as described in Sec 4.7.3, which asserts that ICMPs are exceptions to the
indicated protocol (at a minimum, this needs to be noted here as well).

Sec 4.7, although defining new capsules, is really about tunnel configuration.
It should be moved to a top-level section and presented as such.

Except for Sec 4.7, which explains how IP addresses and routing can be obtained
over the HTTP connection, the document views the necessary behavior from only
the perspective of the tunnel ingress as an HTTP client and the tunnel egress
as an HTTP server. It is missing the way in which these ingress/egress
components are viewed a their endpoints, e.g., to be useful as an IP tunnel,
these need to appear as attached to (possibly virtual) network interfaces,
i.e., to appear as a link, which allows them to then be used for local
processes (via sockets), packet forwarding, etc. E.g., the mechanism in Sec 4.7
is only one way that endpoints may be configured; others should be discussed –
including using DHCP or IPv6 RAs over the tunnel itself.

Sec 7 explains many aspects of IP packet handling that are already sufficiently
described in RFCs 1122 and 1812 (for IPv4) and 8200 (for IPv6).  That section
unnecessarily repeats that detail and is also vague as to where particular
behaviors are to be realized. I.e., parsing the IP header, hopcount processing,
and packet forwarding. The document should just clearly state that tunnels
behave as links (as explained in draft-ietf-intarea-tunnels) and the rest of
processing happens *outside* the HTTP server as defined for a host or router.

It seems incorrect to design these tunnels as something less than a typical IP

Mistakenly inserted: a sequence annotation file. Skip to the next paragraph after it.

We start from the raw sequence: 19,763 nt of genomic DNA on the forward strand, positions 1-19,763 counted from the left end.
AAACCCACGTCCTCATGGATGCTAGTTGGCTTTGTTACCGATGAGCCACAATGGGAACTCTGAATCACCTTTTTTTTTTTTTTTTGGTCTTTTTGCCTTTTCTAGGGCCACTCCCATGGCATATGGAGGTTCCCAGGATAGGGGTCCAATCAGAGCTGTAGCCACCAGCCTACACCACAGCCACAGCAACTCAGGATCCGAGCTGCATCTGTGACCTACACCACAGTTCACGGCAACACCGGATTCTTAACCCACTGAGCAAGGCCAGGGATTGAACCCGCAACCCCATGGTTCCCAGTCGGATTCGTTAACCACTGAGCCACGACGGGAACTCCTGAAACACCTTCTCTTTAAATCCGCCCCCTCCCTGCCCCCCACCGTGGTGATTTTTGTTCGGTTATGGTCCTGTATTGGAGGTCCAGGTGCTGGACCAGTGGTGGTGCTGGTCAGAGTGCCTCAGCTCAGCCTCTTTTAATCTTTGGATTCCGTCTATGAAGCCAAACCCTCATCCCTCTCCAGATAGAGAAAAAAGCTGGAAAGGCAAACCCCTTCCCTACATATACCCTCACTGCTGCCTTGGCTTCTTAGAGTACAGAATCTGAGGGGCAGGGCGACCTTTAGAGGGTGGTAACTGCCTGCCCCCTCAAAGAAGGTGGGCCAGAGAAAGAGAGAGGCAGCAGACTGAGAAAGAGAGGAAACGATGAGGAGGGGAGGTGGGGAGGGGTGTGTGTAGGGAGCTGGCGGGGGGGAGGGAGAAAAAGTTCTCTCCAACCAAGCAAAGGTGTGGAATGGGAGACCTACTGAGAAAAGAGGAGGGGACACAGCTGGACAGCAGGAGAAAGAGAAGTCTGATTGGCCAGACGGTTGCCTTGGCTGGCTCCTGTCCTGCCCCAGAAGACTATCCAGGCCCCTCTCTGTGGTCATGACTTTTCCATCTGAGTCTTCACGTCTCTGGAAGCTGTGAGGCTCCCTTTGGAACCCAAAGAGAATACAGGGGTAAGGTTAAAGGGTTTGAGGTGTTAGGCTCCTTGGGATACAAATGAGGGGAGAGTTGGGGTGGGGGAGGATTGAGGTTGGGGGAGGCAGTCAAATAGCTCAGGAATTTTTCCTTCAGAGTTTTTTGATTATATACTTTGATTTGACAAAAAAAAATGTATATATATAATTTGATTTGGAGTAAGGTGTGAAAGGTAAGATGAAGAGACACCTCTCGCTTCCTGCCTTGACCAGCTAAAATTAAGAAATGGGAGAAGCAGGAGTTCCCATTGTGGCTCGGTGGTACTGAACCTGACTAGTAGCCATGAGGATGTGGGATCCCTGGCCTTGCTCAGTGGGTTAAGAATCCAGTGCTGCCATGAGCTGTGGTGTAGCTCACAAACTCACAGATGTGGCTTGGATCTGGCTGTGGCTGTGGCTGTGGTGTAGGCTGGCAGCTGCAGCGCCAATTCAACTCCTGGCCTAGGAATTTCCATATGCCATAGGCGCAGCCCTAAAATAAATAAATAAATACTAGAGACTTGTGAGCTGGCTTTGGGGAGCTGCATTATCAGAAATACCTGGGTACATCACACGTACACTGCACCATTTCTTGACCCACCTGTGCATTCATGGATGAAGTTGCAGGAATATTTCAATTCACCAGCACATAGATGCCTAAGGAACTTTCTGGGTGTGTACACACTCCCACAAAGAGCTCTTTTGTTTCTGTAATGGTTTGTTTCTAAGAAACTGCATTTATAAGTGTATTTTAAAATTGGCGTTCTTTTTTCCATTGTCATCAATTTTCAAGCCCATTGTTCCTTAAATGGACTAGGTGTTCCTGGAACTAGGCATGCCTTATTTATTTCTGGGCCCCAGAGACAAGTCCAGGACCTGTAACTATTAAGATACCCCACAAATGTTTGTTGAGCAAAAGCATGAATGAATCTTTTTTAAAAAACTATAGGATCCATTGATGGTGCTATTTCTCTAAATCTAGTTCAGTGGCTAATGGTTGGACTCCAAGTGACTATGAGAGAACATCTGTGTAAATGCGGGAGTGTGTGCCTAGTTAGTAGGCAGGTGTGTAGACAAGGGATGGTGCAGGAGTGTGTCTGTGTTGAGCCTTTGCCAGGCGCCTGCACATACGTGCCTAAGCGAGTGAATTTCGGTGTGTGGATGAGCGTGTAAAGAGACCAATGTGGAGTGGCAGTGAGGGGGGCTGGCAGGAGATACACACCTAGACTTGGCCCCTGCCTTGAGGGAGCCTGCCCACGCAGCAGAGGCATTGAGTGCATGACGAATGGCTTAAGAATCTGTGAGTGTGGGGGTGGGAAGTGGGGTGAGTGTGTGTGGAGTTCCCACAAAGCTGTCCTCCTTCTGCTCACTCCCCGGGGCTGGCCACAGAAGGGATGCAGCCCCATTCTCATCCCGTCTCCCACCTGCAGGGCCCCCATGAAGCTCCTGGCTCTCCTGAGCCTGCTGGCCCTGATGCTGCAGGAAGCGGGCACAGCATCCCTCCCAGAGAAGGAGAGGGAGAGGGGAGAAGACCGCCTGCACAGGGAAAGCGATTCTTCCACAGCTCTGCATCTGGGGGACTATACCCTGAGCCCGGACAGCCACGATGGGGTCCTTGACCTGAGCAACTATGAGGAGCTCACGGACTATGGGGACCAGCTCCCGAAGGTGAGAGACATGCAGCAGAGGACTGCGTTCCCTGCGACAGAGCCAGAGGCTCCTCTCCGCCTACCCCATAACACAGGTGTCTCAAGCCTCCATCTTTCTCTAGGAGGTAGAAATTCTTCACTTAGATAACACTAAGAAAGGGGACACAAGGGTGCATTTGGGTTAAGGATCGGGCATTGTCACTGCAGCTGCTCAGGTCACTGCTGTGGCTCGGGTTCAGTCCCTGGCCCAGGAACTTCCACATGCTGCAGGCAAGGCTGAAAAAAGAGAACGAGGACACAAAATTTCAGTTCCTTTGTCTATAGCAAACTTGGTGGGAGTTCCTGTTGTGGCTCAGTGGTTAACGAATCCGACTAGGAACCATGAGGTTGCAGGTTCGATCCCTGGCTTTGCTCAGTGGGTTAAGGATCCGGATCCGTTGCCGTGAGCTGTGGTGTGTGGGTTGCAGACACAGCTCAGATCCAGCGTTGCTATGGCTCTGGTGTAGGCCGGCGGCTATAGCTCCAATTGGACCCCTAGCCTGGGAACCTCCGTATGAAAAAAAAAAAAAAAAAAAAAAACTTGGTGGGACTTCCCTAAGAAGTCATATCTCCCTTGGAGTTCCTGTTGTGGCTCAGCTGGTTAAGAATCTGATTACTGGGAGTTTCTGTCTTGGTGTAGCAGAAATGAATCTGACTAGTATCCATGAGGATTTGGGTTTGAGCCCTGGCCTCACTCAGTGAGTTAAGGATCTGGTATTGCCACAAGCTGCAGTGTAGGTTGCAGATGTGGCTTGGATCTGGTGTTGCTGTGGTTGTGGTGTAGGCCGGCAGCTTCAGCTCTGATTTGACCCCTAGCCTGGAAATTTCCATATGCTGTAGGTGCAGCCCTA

interface, esp. for IPv6 (autoconfig, neighbor discovery). Doing so only serves
to invite incompatibility and/or undermine existing mechanisms that are useful
in detecting misconfiguration (e.g., duplicate address detection). If there is
believed to be a technical justification for this limitation, the argument
needs to be presented and its implications reviewed (e.g., an IPv6 tunnel that
isn’t a true IPv6 interface may not be useful as an IPv6 tunnel).

The end of section 7 on link MTUs needs to address the additional requirement
of IPv6 EMTU_R of 1500 bytes. Source fragmentation and reassembly need to be
addressed for both IPv4 and IPv6, and path-fragmentation for IPv4 (unless it is
not supported, which needs to be noted).

Sec 8 should be clear on what entity is responsible for ICMP packet generation
and receipt. This presumably should be the HTTP endpoint device, not the HTTP
client or server. I.e., the tunnel transits ICMP packets but tunnel endpoints
should neither generate nor consume them, just like any other link.

As other reviewers have noted, Sec 10 on nested congestion control is quite
thin. The current statement is equivalent to “if you KNOW congestion is nested,
turn it off” – it should be the opposite, i.e., “turn congestion ON only if you
KNOW congestion is NOT nested”.

Section 11.1 refers to fragmented packets; it should refer to them as not being
able to be “re-fragmented”; source-generated fragments are still fragmented and
can cross the tunnel subject to the tunnel MTU.

Section 11.1 should require that the IP tunnel be created with a given MTU and
to indicate that to the endpoint where the client/servers reside; issuing ICMP
PTBs is the responsibility of those endpoints when they are seeking to use
those tunnel endpoints, NOT of the tunnel endpoint itself. Tunnels are links;
links do not issue ICMPs.

Sec 12 should indicate how access to the HTTP proxy itself should be access
limited, i.e., to avoid presenting an arbitrary traffic injection point. It
should also address the potential use of HTTP-level encryption (e.g., TLS,
DTLS) to protect the tunnel contents and tunnel configuration exchanges.